“They set it up with their future in mind. They worked away at that point off the island as teachers, but always planned on coming back to Skye ultimately, which they did in 1999.”

JessBoth Hartwell’s parents were teachers at Rannoch, a private school in Perthshire, with Clive teaching English and later becoming deputy head, while Lydia taught French and history. “Tanning was a bit of an escape during the holidays – something completely different,” smiles Hartwell.

The family returned to Skye for holidays and the occasional weekend to keep an eye on the business, which was run by a small and dedicated staff on a day-to-day basis, including local man John Macleod, the company’s original tanner. Macleod and Clive trained together as tanners at the University of Northampton, while Hartwell’s older brother, Jean-Paul, was also involved in the business on Skye during its early days.

“I’m not sure my brothers and I had much choice in getting involved in the family business,” laughs Hartwell. “We used to earn pocket money during the school holidays by tanning sheepskins with Mum and Dad.

“It wasn’t really your average teenage occupation, but we loved it, it was good fun. I became more involved after university and a spell working in London, before deciding to move back to Skye.

“Back then, we were attending a lot of exhibitions around the UK, which were a marketing exercise for the business. One evening over a bottle of wine and dinner in a hotel, Dad and I decided that setting up a proper exhibition programme would give me an opportunity to be more involved and a chance to stay on Skye, where it can be tricky for young people to find a way to be here.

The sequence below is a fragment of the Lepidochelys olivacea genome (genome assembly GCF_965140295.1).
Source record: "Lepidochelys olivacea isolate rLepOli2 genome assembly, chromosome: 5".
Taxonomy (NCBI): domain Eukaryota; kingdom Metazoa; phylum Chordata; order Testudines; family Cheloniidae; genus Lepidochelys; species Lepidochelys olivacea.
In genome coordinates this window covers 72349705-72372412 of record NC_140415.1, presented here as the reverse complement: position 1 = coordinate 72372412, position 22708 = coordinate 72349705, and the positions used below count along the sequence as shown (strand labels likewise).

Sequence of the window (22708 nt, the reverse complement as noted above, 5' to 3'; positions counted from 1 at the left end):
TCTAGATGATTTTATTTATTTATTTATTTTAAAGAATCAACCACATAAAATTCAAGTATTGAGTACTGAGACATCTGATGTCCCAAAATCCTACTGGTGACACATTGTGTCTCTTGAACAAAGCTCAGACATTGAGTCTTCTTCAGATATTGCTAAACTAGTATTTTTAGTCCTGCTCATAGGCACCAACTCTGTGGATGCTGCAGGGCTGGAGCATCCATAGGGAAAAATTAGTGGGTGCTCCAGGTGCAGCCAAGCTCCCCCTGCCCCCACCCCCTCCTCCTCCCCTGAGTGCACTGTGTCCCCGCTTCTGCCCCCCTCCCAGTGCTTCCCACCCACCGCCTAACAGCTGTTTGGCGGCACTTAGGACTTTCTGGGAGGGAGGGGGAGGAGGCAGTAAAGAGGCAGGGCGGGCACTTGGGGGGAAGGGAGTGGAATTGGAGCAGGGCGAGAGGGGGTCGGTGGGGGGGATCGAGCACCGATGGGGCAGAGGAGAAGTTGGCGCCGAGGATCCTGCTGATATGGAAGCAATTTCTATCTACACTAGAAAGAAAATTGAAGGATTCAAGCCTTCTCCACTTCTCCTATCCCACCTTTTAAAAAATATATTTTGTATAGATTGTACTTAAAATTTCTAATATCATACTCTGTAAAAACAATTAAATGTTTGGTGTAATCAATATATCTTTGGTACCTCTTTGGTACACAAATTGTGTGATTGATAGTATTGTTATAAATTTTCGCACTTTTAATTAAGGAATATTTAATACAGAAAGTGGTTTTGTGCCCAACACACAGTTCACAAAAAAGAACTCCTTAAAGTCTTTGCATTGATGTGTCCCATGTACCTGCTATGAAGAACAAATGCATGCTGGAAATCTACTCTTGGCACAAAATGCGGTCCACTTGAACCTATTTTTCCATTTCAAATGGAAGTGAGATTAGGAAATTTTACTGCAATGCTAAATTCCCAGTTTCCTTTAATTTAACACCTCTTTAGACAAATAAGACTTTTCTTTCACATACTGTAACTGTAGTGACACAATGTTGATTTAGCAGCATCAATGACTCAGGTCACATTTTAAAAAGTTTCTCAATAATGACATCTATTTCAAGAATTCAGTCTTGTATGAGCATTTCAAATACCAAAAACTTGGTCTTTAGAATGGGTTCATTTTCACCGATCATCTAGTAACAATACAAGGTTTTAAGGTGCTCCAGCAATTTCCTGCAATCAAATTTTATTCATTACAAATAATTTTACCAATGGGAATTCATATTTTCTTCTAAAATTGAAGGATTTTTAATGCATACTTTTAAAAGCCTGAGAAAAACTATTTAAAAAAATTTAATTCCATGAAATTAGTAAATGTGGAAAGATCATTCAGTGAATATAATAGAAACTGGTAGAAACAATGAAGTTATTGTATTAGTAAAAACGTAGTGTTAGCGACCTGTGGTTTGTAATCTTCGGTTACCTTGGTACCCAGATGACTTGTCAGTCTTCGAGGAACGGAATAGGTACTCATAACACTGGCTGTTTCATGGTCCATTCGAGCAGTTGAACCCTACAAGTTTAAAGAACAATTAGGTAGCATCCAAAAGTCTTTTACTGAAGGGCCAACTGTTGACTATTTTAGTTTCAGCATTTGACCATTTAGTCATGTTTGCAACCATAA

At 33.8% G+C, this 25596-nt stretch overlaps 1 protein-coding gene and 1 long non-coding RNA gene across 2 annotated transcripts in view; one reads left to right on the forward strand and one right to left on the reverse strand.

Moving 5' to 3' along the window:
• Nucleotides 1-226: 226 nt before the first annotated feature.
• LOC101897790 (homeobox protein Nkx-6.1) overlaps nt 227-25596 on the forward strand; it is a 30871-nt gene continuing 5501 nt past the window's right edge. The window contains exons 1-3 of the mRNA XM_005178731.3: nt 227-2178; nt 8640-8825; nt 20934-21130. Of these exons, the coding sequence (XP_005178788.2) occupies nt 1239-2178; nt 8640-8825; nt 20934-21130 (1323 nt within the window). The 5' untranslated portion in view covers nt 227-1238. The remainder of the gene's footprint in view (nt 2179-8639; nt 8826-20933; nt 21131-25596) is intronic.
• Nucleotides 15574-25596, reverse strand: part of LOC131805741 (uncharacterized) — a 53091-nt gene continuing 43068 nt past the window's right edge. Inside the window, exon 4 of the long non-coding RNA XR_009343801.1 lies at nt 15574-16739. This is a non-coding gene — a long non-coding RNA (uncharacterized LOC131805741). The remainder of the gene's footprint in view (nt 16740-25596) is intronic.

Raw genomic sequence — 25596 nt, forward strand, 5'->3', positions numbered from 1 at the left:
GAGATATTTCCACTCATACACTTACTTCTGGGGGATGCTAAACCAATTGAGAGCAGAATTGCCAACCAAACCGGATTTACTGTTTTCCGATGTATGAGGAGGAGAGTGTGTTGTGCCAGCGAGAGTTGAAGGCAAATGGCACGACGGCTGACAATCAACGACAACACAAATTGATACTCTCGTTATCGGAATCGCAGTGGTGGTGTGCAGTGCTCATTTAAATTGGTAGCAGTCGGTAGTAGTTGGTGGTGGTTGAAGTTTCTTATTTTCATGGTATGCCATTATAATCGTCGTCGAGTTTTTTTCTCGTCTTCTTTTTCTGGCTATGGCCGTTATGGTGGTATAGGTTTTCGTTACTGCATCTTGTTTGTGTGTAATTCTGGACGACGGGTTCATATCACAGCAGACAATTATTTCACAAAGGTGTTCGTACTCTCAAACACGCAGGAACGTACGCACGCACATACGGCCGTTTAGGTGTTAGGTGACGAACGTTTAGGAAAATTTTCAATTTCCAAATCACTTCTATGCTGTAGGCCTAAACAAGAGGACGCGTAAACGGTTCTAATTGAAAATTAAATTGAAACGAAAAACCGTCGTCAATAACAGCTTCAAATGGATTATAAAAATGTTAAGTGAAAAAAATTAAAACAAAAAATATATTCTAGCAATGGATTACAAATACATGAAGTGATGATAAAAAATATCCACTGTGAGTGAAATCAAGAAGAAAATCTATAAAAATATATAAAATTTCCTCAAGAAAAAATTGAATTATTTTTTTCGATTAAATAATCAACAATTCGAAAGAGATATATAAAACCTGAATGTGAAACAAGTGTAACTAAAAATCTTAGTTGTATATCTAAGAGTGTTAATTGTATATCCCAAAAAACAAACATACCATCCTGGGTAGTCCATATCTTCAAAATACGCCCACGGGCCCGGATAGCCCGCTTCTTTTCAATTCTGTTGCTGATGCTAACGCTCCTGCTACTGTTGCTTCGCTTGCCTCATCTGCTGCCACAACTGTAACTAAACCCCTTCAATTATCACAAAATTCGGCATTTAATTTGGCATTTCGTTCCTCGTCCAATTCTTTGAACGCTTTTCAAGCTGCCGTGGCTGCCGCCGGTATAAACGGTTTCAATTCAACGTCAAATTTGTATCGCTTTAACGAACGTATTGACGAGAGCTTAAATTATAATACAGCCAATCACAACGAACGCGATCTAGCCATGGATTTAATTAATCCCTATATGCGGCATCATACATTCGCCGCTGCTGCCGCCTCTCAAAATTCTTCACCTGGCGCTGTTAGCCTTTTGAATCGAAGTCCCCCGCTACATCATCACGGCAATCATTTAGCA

“The landscape is incredible – once it gets under your skin, it’s hard to resist the pull. If you like the outdoors then it’s heaven. Between the Cuillin mountains and the dramatic coastline there are endless options for outdoor activities.”

Those same elements that created the dramatic landscape on Skye can also cause the odd problem for entrepreneurs trying to run businesses on the island. As Skye prepares for high winds, the company’s team is busy taking down a yurt, a large tent that has housed a pop-up café next to the tannery during the summer.

Jess 02“The weather is a fairly major challenge,” she admits. “There’s no other way to overcome that challenge than to be prepared.”
The “YURTea&coffee” experiment has been a success during its first season and has given tourists an extra reason to make the journey to Waternish and visit the tannery. There are already plans to erect the tent again next year and, if the café continues to be a success, then a more permanent structure will be considered.

“The brain drain is another challenge,” she adds. “We’ve been very lucky with our team, but staffing is an issue in rural areas.